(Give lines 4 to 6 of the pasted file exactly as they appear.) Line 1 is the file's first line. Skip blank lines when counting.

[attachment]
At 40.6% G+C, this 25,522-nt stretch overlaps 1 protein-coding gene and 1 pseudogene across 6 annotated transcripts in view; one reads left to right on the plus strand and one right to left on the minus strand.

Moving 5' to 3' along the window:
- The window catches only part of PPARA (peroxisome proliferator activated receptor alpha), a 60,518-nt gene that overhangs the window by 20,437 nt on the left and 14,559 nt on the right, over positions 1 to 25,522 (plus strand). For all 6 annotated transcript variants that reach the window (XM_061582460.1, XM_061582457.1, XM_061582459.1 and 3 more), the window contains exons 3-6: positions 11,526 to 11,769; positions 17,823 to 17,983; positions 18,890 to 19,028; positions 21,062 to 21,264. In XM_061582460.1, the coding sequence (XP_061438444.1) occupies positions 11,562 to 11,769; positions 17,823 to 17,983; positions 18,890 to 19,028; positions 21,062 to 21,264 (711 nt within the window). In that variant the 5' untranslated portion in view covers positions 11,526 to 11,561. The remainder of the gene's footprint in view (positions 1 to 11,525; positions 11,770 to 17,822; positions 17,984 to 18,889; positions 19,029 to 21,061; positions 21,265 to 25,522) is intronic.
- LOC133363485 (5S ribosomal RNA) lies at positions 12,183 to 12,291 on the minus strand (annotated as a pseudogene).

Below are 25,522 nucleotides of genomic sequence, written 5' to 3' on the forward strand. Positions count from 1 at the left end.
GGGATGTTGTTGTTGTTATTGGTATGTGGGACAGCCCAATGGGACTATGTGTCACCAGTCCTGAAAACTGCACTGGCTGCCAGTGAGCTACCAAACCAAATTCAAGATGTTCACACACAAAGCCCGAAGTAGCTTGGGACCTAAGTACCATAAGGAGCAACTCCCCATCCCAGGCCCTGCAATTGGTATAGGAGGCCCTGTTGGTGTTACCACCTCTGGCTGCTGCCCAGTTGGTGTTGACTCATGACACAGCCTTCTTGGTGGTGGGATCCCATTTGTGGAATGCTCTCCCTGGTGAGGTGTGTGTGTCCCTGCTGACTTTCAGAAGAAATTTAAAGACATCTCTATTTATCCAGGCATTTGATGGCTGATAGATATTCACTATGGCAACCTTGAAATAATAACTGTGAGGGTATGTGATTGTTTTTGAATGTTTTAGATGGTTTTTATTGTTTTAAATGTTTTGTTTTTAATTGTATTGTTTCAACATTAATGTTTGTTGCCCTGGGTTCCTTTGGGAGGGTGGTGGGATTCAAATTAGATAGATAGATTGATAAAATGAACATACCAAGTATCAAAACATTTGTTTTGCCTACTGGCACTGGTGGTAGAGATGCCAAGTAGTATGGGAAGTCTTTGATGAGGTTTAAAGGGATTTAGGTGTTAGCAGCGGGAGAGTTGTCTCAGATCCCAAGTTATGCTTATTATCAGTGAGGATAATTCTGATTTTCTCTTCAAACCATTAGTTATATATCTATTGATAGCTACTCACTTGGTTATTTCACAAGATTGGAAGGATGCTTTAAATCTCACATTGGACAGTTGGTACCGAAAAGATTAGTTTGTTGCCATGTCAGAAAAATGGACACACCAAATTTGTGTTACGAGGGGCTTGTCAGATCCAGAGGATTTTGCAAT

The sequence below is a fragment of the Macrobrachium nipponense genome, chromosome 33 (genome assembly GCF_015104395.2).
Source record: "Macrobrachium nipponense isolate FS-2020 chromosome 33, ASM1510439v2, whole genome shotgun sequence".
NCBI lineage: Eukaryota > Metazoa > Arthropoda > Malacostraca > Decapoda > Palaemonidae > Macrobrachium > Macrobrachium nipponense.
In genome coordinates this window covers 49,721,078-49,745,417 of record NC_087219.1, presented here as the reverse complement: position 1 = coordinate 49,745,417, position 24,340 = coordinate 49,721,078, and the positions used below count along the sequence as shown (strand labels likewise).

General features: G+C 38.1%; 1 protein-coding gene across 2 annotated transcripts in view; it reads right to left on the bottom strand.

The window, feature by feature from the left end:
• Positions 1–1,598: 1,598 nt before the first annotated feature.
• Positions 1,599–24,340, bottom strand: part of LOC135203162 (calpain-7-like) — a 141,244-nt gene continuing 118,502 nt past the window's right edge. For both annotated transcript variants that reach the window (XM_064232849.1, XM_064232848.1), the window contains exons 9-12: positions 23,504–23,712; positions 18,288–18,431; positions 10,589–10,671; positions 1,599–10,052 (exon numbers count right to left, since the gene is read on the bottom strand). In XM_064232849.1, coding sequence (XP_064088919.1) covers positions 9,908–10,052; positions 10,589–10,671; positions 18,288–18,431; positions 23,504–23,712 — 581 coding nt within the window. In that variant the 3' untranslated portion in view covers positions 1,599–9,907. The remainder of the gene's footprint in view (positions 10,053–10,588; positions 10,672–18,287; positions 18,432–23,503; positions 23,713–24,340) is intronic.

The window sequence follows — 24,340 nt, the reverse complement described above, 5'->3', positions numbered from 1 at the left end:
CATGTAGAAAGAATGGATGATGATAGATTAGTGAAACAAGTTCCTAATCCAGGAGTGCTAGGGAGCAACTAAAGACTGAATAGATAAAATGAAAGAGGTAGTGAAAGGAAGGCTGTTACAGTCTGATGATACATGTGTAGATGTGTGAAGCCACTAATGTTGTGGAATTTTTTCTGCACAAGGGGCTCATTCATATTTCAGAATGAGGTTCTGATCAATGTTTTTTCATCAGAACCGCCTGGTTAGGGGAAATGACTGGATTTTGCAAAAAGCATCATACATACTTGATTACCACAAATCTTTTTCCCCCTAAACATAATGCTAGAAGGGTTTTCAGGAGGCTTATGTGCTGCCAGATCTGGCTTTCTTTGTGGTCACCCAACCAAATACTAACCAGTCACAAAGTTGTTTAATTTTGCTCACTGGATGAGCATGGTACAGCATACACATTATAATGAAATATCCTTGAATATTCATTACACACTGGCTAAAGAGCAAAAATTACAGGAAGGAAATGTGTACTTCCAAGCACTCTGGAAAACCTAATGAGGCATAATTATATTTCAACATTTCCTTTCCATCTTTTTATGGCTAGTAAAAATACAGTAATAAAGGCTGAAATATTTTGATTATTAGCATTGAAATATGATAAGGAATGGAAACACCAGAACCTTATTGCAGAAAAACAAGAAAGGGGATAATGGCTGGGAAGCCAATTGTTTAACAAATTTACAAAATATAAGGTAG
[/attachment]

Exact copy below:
- LOC133363485 (5S ribosomal RNA) lies at positions 12,183 to 12,291 on the minus strand (annotated as a pseudogene).

Below are 25,522 nucleotides of genomic sequence, written 5' to 3' on the forward strand. Positions count from 1 at the left end.
GGGATGTTGTTGTTGTTATTGGTATGTGGGACAGCCCAATGGGACTATGTGTCACCAGTCCTGAAAACTGCACTGGCTGCCAGTGAGCTACCAAACCAAATTCAAGATGTTCACACACAAAGCCCGAAGTAGCTTGGGACCTAAGTACCATAAGGAGCAACTCCCCATCCCAGGCCCTGCAATTGGTATAGGAGGCCCTGTTGGTGTTACCACCTCTGGCTGCTGCCCAGTTGGTGTTGACTCATGACACAGCCTTCTTGGTGGTGGGATCCCATTTGTGGAATGCTCTCCCTGGTGAGGTGTGTGTGTCCCTGCTGACTTTCAGAAGAAATTTAAAGACATCTCTATTTATCCAGGCATTTGATGGCTGATAGATATTCACTATGGCAACCTTGAAATAATAACTGTGAGGGTATGTGATTGTTTTTGAATGTTTTAGATGGTTTTTATTGTTTTAAATGTTTTGTTTTTAATTGTATTGTTTCAACATTAATGTTTGTTGCCCTGGGTTCCTTTGGGAGGGTGGTGGGATTCAAATTAGATAGATAGATTGATAAAATGAACATACCAAGTATCAAAACATTTGTTTTGCCTACTGGCACTGGTGGTAGAGATGCCAAGTAGTATGGGAAGTCTTTGATGAGGTTTAAAGGGATTTAGGTGTTAGCAGCGGGAGAGTTGTCTCAGATCCCAAGTTATGCTTATTATCAGTGAGGATAATTCTGATTTTCTCTTCAAACCATTAGTTATATATCTATTGATAGCTACTCACTTGGTTATTTCACAAGATTGGAAGGATGCTTTAAATCTCACATTGGACAGTTGGTACCGAAAAGATTAGTTTGTTGCCATGTCAGAAAAATGGACACACCAAATTTGTGTTACGAGGGGCTTGTCAGATCCAGAGGATTTTGCAAT